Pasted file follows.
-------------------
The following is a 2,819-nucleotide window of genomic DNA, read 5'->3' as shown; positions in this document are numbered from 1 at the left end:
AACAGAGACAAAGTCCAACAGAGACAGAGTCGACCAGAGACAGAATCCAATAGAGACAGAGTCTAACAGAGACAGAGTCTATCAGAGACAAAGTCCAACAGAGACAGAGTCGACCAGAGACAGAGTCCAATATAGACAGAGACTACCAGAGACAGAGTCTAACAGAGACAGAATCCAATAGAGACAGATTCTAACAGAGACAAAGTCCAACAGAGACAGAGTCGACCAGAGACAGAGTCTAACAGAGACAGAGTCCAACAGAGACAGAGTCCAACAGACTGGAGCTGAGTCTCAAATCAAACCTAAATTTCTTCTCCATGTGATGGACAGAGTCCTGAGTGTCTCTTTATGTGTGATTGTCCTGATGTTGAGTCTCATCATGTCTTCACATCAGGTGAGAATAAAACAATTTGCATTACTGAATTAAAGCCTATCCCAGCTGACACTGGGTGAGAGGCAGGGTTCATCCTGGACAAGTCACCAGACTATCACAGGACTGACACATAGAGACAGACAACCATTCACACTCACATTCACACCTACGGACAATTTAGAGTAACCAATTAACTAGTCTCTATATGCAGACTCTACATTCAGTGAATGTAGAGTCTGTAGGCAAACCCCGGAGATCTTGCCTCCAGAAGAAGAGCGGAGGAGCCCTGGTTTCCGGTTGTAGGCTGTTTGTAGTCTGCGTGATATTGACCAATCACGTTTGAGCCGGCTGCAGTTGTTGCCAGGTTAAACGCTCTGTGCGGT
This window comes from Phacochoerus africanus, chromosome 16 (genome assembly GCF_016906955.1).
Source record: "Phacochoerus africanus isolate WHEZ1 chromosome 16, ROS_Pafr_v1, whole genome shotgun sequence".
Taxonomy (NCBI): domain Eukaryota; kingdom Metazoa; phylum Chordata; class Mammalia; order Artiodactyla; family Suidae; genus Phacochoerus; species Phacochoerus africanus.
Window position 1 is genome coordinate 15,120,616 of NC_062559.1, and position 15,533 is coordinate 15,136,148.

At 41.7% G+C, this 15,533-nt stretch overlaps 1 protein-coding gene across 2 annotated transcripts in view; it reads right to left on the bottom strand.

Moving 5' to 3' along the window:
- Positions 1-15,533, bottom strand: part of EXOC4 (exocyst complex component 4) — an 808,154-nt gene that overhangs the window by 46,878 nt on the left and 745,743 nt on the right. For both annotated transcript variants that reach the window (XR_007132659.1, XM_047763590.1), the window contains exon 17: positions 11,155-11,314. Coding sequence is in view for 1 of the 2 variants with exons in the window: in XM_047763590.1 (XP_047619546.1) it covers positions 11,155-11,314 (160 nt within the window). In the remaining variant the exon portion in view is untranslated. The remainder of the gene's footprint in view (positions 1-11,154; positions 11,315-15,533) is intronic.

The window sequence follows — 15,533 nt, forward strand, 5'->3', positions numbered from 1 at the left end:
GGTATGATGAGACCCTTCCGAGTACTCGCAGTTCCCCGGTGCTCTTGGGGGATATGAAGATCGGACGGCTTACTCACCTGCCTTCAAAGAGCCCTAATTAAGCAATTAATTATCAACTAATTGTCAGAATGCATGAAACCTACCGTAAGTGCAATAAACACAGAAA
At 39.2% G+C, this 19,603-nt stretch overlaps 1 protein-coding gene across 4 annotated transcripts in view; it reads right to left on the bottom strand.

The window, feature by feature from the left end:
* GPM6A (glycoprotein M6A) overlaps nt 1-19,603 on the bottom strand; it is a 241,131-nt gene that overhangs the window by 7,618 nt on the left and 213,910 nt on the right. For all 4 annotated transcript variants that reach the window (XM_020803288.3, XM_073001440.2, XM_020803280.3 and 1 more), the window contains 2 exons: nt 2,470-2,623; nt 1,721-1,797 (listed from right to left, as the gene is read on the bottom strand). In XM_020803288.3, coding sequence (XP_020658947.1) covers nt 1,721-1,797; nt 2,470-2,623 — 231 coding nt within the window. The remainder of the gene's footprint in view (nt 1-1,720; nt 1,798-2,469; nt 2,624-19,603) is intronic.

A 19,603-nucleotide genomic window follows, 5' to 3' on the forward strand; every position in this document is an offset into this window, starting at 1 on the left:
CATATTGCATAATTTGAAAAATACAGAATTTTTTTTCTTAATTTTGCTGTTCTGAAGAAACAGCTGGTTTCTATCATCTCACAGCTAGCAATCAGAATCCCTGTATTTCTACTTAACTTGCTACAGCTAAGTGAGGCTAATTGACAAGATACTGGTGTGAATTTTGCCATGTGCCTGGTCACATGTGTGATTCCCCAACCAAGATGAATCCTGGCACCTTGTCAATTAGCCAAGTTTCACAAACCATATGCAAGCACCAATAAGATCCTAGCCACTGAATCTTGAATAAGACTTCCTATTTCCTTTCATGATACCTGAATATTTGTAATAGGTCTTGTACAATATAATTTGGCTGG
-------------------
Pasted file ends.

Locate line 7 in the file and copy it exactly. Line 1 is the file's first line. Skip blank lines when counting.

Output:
At 41.7% G+C, this 15,533-nt stretch overlaps 1 protein-coding gene across 2 annotated transcripts in view; it reads right to left on the bottom strand.